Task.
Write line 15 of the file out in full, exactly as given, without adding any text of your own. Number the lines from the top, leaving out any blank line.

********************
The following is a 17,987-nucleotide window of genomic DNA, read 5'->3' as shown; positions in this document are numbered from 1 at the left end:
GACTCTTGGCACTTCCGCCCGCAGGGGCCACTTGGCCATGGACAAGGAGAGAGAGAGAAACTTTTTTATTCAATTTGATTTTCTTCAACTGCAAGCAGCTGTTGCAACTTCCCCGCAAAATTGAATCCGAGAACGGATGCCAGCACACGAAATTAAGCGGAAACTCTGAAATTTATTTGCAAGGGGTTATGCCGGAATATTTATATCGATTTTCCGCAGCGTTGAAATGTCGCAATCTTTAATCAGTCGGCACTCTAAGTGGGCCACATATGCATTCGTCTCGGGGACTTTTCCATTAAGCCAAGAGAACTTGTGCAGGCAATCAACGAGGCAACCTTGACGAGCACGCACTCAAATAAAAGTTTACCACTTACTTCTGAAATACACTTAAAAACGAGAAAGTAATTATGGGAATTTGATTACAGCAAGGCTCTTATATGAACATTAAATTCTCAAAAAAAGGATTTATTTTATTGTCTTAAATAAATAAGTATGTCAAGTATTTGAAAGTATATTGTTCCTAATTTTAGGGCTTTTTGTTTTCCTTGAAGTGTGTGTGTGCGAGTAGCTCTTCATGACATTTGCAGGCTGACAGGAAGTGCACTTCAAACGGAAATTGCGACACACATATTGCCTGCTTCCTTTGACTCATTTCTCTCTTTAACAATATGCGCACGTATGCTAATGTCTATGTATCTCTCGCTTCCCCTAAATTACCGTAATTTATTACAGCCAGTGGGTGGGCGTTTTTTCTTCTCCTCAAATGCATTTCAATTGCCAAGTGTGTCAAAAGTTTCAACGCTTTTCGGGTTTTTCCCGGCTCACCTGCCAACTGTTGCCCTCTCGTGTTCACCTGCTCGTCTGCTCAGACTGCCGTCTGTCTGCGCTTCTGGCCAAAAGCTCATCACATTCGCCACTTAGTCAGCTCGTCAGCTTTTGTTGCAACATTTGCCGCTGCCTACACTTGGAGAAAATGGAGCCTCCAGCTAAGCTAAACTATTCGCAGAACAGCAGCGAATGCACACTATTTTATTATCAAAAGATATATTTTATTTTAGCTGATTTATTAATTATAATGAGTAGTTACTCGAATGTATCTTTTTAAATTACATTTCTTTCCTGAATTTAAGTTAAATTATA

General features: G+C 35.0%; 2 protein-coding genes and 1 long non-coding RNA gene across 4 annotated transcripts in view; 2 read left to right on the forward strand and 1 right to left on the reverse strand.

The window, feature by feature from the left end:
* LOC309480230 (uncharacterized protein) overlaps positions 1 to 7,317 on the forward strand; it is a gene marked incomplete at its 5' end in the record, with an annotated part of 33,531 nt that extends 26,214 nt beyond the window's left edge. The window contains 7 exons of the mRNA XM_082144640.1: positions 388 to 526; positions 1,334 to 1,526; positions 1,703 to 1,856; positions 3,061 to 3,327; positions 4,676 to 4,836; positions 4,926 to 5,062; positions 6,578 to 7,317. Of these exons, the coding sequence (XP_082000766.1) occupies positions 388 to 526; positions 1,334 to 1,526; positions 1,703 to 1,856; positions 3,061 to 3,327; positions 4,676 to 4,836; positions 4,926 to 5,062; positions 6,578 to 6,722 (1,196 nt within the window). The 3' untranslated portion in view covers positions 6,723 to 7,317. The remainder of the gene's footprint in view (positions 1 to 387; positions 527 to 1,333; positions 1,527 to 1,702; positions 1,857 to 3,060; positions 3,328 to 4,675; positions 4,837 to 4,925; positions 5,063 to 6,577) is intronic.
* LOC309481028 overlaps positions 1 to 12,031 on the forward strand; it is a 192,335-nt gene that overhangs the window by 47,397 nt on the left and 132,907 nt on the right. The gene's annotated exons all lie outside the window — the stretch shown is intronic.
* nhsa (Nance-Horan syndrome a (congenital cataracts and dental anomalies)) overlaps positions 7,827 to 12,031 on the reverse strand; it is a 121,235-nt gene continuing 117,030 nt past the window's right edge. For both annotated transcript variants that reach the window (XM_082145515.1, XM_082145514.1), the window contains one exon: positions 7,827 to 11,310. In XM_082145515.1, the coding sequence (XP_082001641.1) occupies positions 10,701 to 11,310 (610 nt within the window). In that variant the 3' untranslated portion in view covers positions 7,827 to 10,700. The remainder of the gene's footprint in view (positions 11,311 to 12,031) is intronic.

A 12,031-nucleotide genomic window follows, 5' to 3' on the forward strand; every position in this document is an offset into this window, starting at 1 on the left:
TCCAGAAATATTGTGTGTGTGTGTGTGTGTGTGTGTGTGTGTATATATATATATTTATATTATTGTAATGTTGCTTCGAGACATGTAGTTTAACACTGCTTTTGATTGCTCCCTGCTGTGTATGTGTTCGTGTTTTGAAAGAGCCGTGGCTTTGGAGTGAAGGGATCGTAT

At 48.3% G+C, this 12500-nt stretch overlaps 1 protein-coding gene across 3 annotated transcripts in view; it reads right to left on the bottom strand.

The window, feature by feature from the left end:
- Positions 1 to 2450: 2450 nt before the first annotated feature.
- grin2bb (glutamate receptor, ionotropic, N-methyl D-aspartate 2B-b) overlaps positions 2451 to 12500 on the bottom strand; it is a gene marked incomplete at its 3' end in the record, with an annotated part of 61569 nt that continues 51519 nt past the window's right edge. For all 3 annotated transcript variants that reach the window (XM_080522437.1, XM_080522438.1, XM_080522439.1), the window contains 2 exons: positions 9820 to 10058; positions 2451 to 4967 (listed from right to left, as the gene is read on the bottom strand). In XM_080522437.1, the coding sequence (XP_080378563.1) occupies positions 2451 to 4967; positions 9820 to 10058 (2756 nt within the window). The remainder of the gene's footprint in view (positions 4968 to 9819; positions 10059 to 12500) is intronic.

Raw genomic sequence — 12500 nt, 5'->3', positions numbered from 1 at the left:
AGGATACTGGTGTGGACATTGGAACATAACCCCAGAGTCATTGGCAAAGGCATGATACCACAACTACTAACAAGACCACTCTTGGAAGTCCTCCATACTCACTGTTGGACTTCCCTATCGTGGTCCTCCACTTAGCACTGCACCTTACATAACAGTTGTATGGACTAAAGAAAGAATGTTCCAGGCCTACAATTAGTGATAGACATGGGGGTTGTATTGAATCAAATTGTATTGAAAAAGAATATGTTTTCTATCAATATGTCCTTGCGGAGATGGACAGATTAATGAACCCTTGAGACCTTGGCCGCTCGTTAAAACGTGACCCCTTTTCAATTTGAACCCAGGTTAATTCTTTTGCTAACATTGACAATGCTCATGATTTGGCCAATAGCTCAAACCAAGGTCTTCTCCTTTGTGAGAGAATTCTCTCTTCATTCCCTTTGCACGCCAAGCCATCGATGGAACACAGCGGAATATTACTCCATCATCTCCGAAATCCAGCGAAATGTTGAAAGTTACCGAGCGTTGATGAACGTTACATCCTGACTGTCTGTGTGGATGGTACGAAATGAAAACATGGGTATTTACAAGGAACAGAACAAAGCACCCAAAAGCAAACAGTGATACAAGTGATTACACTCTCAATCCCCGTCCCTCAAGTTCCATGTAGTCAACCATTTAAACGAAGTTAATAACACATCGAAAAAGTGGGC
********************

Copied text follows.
AGGATACTGGTGTGGACATTGGAACATAACCCCAGAGTCATTGGCAAAGGCATGATACCACAACTACTAACAAGACCACTCTTGGAAGTCCTCCATACTCACTGTTGGACTTCCCTATCGTGGTCCTCCACTTAGCACTGCACCTTACATAACAGTTGTATGGACTAAAGAAAGAATGTTCCAGGCCTACAATTAGTGATAGACATGGGGGTTGTATTGAATCAAATTGTATTGAAAAAGAATATGTTTTCTATCAATATGTCCTTGCGGAGATGGACAGATTAATGAACCCTTGAGACCTTGGCCGCTCGTTAAAACGTGACCCCTTTTCAATTTGAACCCAGGTTAATTCTTTTGCTAACATTGACAATGCTCATGATTTGGCCAATAGCTCAAACCAAGGTCTTCTCCTTTGTGAGAGAATTCTCTCTTCATTCCCTTTGCACGCCAAGCCATCGATGGAACACAGCGGAATATTACTCCATCATCTCCGAAATCCAGCGAAATGTTGAAAGTTACCGAGCGTTGATGAACGTTACATCCTGACTGTCTGTGTGGATGGTACGAAATGAAAACATGGGTATTTACAAGGAACAGAACAAAGCACCCAAAAGCAAACAGTGATACAAGTGATTACACTCTCAATCCCCGTCCCTCAAGTTCCATGTAGTCAACCATTTAAACGAAGTTAATAACACATCGAAAAAGTGGGC